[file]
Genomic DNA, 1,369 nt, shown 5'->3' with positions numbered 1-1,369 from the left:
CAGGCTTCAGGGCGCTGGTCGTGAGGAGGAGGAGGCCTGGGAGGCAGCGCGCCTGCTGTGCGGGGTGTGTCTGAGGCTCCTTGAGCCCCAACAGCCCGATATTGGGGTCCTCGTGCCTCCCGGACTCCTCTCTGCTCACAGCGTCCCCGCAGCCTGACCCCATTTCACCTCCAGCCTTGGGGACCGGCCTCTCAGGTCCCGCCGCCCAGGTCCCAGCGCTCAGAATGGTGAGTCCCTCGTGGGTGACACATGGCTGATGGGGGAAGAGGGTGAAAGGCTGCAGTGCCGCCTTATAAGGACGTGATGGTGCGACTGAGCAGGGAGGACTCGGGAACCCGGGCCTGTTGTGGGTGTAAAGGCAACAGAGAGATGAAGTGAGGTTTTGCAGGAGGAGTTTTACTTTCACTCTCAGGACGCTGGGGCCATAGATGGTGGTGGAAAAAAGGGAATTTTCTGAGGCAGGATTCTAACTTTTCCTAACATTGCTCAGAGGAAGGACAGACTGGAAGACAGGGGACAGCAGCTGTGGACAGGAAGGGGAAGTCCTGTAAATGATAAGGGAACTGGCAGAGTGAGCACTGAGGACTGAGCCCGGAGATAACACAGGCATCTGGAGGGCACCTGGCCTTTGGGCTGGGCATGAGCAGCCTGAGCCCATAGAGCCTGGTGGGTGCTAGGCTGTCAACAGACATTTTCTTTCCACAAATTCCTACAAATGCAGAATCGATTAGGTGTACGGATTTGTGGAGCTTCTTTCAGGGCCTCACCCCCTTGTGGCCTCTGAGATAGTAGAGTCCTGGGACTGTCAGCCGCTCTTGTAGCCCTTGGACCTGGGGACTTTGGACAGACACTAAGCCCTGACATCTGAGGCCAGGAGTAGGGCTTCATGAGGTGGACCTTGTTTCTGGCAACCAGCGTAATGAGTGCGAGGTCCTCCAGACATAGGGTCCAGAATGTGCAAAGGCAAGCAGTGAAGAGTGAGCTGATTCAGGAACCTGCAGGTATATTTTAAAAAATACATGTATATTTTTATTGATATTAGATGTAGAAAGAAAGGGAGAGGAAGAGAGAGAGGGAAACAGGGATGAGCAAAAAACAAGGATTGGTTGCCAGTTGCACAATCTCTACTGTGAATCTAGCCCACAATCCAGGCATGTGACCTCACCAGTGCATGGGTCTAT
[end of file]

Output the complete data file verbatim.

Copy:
Genomic DNA, 1,369 nt, shown 5'->3' with positions numbered 1-1,369 from the left:
CAGGCTTCAGGGCGCTGGTCGTGAGGAGGAGGAGGCCTGGGAGGCAGCGCGCCTGCTGTGCGGGGTGTGTCTGAGGCTCCTTGAGCCCCAACAGCCCGATATTGGGGTCCTCGTGCCTCCCGGACTCCTCTCTGCTCACAGCGTCCCCGCAGCCTGACCCCATTTCACCTCCAGCCTTGGGGACCGGCCTCTCAGGTCCCGCCGCCCAGGTCCCAGCGCTCAGAATGGTGAGTCCCTCGTGGGTGACACATGGCTGATGGGGGAAGAGGGTGAAAGGCTGCAGTGCCGCCTTATAAGGACGTGATGGTGCGACTGAGCAGGGAGGACTCGGGAACCCGGGCCTGTTGTGGGTGTAAAGGCAACAGAGAGATGAAGTGAGGTTTTGCAGGAGGAGTTTTACTTTCACTCTCAGGACGCTGGGGCCATAGATGGTGGTGGAAAAAAGGGAATTTTCTGAGGCAGGATTCTAACTTTTCCTAACATTGCTCAGAGGAAGGACAGACTGGAAGACAGGGGACAGCAGCTGTGGACAGGAAGGGGAAGTCCTGTAAATGATAAGGGAACTGGCAGAGTGAGCACTGAGGACTGAGCCCGGAGATAACACAGGCATCTGGAGGGCACCTGGCCTTTGGGCTGGGCATGAGCAGCCTGAGCCCATAGAGCCTGGTGGGTGCTAGGCTGTCAACAGACATTTTCTTTCCACAAATTCCTACAAATGCAGAATCGATTAGGTGTACGGATTTGTGGAGCTTCTTTCAGGGCCTCACCCCCTTGTGGCCTCTGAGATAGTAGAGTCCTGGGACTGTCAGCCGCTCTTGTAGCCCTTGGACCTGGGGACTTTGGACAGACACTAAGCCCTGACATCTGAGGCCAGGAGTAGGGCTTCATGAGGTGGACCTTGTTTCTGGCAACCAGCGTAATGAGTGCGAGGTCCTCCAGACATAGGGTCCAGAATGTGCAAAGGCAAGCAGTGAAGAGTGAGCTGATTCAGGAACCTGCAGGTATATTTTAAAAAATACATGTATATTTTTATTGATATTAGATGTAGAAAGAAAGGGAGAGGAAGAGAGAGAGGGAAACAGGGATGAGCAAAAAACAAGGATTGGTTGCCAGTTGCACAATCTCTACTGTGAATCTAGCCCACAATCCAGGCATGTGACCTCACCAGTGCATGGGTCTAT